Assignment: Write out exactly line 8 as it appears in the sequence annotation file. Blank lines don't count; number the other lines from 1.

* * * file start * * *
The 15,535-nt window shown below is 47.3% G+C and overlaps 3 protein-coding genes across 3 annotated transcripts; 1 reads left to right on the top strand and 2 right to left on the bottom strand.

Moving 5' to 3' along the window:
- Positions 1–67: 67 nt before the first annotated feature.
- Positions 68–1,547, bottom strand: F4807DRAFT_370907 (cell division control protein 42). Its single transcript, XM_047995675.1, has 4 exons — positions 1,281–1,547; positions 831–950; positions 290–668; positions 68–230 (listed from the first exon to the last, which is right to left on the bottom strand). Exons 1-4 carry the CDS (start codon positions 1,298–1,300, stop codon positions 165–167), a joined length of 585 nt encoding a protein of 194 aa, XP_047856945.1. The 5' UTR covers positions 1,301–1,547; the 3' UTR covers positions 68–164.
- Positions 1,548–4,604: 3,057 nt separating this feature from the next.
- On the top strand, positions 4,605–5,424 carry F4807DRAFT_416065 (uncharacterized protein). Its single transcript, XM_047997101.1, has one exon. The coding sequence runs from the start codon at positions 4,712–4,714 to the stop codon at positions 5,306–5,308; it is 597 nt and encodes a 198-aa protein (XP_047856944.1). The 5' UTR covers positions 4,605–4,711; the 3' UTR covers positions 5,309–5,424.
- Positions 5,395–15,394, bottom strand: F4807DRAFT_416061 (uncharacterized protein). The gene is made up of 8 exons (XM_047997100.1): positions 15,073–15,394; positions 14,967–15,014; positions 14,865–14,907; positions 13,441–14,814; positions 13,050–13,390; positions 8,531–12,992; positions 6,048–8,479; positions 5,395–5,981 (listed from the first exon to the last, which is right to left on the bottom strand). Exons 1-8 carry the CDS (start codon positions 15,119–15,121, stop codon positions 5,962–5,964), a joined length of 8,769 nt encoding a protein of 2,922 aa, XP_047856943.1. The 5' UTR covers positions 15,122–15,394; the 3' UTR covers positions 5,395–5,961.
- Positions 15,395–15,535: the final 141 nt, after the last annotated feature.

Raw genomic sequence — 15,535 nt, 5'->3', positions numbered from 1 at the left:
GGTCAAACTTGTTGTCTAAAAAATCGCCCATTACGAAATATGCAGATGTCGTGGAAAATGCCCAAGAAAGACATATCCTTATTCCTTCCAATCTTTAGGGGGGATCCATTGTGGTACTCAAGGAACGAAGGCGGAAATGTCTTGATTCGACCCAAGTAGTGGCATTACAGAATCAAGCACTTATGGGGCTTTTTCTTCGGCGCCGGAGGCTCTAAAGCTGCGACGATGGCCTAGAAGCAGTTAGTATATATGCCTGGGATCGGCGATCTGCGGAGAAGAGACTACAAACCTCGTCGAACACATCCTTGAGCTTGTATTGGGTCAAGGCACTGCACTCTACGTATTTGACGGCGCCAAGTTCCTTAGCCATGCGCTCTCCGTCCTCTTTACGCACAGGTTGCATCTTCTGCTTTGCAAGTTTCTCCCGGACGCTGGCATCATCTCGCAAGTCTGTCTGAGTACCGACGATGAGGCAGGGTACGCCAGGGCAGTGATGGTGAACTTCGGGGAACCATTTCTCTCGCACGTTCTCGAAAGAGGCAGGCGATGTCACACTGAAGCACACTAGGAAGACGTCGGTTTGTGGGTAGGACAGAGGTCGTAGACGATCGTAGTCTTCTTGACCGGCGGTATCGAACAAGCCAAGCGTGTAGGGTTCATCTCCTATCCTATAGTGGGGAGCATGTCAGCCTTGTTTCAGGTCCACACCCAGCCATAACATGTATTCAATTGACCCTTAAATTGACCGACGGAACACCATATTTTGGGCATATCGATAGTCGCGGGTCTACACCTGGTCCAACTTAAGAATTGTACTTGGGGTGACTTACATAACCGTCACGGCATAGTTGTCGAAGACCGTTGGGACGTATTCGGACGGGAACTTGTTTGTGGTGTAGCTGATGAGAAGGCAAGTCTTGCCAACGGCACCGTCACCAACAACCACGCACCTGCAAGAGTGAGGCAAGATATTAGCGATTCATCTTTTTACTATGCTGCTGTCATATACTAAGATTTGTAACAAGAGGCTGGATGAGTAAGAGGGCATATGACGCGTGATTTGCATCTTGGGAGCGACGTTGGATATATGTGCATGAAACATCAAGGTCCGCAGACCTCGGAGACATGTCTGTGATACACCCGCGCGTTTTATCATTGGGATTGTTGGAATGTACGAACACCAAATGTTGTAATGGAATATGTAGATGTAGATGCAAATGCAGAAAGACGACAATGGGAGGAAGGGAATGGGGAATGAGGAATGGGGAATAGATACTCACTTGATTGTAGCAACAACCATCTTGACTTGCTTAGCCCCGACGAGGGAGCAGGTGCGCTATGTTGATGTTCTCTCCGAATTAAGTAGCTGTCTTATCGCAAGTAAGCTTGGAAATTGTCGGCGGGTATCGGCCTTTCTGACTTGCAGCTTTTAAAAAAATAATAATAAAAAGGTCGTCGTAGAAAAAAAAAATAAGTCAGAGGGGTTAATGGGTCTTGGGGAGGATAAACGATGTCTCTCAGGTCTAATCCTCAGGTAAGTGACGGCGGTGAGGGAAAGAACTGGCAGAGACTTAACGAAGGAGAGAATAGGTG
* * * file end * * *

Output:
- Positions 15,395–15,535: the final 141 nt, after the last annotated feature.